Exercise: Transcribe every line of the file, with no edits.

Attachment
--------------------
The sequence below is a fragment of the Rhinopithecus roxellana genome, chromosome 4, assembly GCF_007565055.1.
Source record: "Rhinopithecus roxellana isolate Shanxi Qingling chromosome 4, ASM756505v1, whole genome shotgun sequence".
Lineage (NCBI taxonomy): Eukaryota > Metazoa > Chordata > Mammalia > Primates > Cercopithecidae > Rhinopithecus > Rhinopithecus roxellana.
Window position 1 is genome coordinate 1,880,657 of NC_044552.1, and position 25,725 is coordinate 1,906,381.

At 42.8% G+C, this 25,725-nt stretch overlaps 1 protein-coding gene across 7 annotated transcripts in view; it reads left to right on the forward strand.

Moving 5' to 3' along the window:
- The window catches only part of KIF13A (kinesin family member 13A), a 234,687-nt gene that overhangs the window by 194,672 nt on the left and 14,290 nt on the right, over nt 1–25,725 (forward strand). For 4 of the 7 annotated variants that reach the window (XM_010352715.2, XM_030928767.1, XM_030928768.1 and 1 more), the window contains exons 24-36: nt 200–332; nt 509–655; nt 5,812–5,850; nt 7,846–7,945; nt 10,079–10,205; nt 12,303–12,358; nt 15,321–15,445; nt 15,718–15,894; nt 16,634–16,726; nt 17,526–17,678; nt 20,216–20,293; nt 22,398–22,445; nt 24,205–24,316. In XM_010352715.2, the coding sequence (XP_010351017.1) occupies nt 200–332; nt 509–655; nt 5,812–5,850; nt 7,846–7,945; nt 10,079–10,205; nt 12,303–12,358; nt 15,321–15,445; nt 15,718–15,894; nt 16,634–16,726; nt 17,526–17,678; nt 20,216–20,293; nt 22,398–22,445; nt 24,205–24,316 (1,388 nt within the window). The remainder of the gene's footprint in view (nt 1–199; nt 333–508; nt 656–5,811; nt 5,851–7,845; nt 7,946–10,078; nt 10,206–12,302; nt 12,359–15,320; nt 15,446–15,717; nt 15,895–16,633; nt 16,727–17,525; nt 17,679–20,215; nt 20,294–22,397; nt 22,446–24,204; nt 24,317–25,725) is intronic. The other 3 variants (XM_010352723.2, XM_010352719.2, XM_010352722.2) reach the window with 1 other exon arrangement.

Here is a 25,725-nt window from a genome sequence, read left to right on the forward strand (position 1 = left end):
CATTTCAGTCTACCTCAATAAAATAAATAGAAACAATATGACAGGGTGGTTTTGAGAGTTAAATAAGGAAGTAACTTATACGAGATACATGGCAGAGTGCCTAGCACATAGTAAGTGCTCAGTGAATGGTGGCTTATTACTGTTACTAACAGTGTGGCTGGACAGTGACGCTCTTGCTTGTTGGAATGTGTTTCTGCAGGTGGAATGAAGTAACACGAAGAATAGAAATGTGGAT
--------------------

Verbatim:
The sequence below is a fragment of the Rhinopithecus roxellana genome, chromosome 4, assembly GCF_007565055.1.
Source record: "Rhinopithecus roxellana isolate Shanxi Qingling chromosome 4, ASM756505v1, whole genome shotgun sequence".
Lineage (NCBI taxonomy): Eukaryota > Metazoa > Chordata > Mammalia > Primates > Cercopithecidae > Rhinopithecus > Rhinopithecus roxellana.
Window position 1 is genome coordinate 1,880,657 of NC_044552.1, and position 25,725 is coordinate 1,906,381.

At 42.8% G+C, this 25,725-nt stretch overlaps 1 protein-coding gene across 7 annotated transcripts in view; it reads left to right on the forward strand.

Moving 5' to 3' along the window:
- The window catches only part of KIF13A (kinesin family member 13A), a 234,687-nt gene that overhangs the window by 194,672 nt on the left and 14,290 nt on the right, over nt 1–25,725 (forward strand). For 4 of the 7 annotated variants that reach the window (XM_010352715.2, XM_030928767.1, XM_030928768.1 and 1 more), the window contains exons 24-36: nt 200–332; nt 509–655; nt 5,812–5,850; nt 7,846–7,945; nt 10,079–10,205; nt 12,303–12,358; nt 15,321–15,445; nt 15,718–15,894; nt 16,634–16,726; nt 17,526–17,678; nt 20,216–20,293; nt 22,398–22,445; nt 24,205–24,316. In XM_010352715.2, the coding sequence (XP_010351017.1) occupies nt 200–332; nt 509–655; nt 5,812–5,850; nt 7,846–7,945; nt 10,079–10,205; nt 12,303–12,358; nt 15,321–15,445; nt 15,718–15,894; nt 16,634–16,726; nt 17,526–17,678; nt 20,216–20,293; nt 22,398–22,445; nt 24,205–24,316 (1,388 nt within the window). The remainder of the gene's footprint in view (nt 1–199; nt 333–508; nt 656–5,811; nt 5,851–7,845; nt 7,946–10,078; nt 10,206–12,302; nt 12,359–15,320; nt 15,446–15,717; nt 15,895–16,633; nt 16,727–17,525; nt 17,679–20,215; nt 20,294–22,397; nt 22,446–24,204; nt 24,317–25,725) is intronic. The other 3 variants (XM_010352723.2, XM_010352719.2, XM_010352722.2) reach the window with 1 other exon arrangement.

Here is a 25,725-nt window from a genome sequence, read left to right on the forward strand (position 1 = left end):
CATTTCAGTCTACCTCAATAAAATAAATAGAAACAATATGACAGGGTGGTTTTGAGAGTTAAATAAGGAAGTAACTTATACGAGATACATGGCAGAGTGCCTAGCACATAGTAAGTGCTCAGTGAATGGTGGCTTATTACTGTTACTAACAGTGTGGCTGGACAGTGACGCTCTTGCTTGTTGGAATGTGTTTCTGCAGGTGGAATGAAGTAACACGAAGAATAGAAATGTGGAT